About to go visit with some friends who are leaving tomorrow, might get around to taking care of laundry and getting my things packed up in preperation for leaving in a week or less. The first sunset of the year will happen tonight (technically early tomorrow morning,) so I'm very tempted to stay up for that, which will inevitably lead to a groggy Ian at work tomoorrow, but that's nothing new (for me or most of the station) over the last couple weeks ;).
posted 2/15/2006 08:05:00 AM UTC+12, McMurdo Local Time
Once the transfer was done, we got things shut down and cleaned up, then got to go on a tour of the icebreaker! Unfortunately, my camera ended up staying in the barn all day so I don't have any pictures of the boat. The Polar Star has a little store/gift shop, so I did manage to pick up some souvenir type items and a few candy bars that we don't generally have on station. As we were leaving for the day, Bodie told me I could take tomorrow (now today) off work as a comp day, so I naturally ended up staying out a bit late visiting with friends, some of whom will be leaving today (then tomorrow.)
The plan for today is to put together an alcohol stove to show to some people, make some phone calls, and work on getting the AT presentation that I'll finally be giving tomorrow! More later? We'll see!
posted 2/13/2006 11:36:00 PM UTC+12, McMurdo Local Time
Monday night update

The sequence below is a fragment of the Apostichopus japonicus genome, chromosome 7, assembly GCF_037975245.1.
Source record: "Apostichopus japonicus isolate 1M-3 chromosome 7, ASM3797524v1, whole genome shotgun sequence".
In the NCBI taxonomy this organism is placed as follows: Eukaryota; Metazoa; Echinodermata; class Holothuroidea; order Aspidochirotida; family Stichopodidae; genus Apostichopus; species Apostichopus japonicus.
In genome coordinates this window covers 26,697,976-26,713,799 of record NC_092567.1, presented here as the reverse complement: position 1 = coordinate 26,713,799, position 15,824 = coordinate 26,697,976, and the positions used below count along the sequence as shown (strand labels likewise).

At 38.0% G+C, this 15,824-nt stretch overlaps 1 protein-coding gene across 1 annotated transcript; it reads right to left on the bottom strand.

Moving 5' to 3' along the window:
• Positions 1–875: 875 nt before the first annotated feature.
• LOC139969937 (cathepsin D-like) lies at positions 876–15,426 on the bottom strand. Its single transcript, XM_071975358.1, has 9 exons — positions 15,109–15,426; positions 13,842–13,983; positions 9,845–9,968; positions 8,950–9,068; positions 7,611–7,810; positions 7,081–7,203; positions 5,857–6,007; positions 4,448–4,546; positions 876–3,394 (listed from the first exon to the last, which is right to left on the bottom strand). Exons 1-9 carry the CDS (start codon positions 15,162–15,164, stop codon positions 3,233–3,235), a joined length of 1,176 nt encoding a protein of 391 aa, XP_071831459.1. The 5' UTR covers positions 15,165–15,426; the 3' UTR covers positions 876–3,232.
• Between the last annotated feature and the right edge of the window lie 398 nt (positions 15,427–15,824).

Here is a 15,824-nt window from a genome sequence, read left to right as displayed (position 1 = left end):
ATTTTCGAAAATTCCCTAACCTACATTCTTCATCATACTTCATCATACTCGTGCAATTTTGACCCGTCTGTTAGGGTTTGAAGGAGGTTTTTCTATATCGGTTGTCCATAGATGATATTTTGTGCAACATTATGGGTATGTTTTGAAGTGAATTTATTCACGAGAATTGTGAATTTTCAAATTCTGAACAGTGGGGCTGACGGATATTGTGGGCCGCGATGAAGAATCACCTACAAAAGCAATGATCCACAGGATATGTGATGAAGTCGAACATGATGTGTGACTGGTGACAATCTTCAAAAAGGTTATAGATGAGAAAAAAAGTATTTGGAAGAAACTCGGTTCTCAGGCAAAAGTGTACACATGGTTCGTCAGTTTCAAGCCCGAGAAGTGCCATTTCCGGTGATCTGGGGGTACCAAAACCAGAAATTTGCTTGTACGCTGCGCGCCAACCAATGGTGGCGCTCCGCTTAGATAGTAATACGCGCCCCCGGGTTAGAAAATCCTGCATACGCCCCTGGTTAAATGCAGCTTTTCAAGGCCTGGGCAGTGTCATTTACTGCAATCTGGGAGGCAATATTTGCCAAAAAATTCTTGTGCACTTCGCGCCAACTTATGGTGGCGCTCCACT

We're anticipating the Polar Star will arrive late tonight and take on fuel tomorrow - 500,000 gallons of fuel to one boat! Doc and I spent a fair amount of the day getting setup for that operation, did several little things that would be hard to explain quickly. Then this afternoon we had some weather blow in which resulted in a couple LC130s being diverted to Pegasus, where for whatever reason the visibility was much better than at Willy. Usually the LC130s stay at Willy, it's a little bit of a hassel to deal with them out at Pegasus. Not that big of a deal, but we had did have to quickly shuffle a couple people from Willy out to Pegasus and replace the missing Willy people with town crew, so although I was on town crew I spent the last few hours of the day out at Willy. The Twin Otters have now all left, so we'll only be dealing with LC130s and C17s from now on! For the first time in a few weeks, I managed to have a regular breakfast, lunch, and dinner - and all at the same place!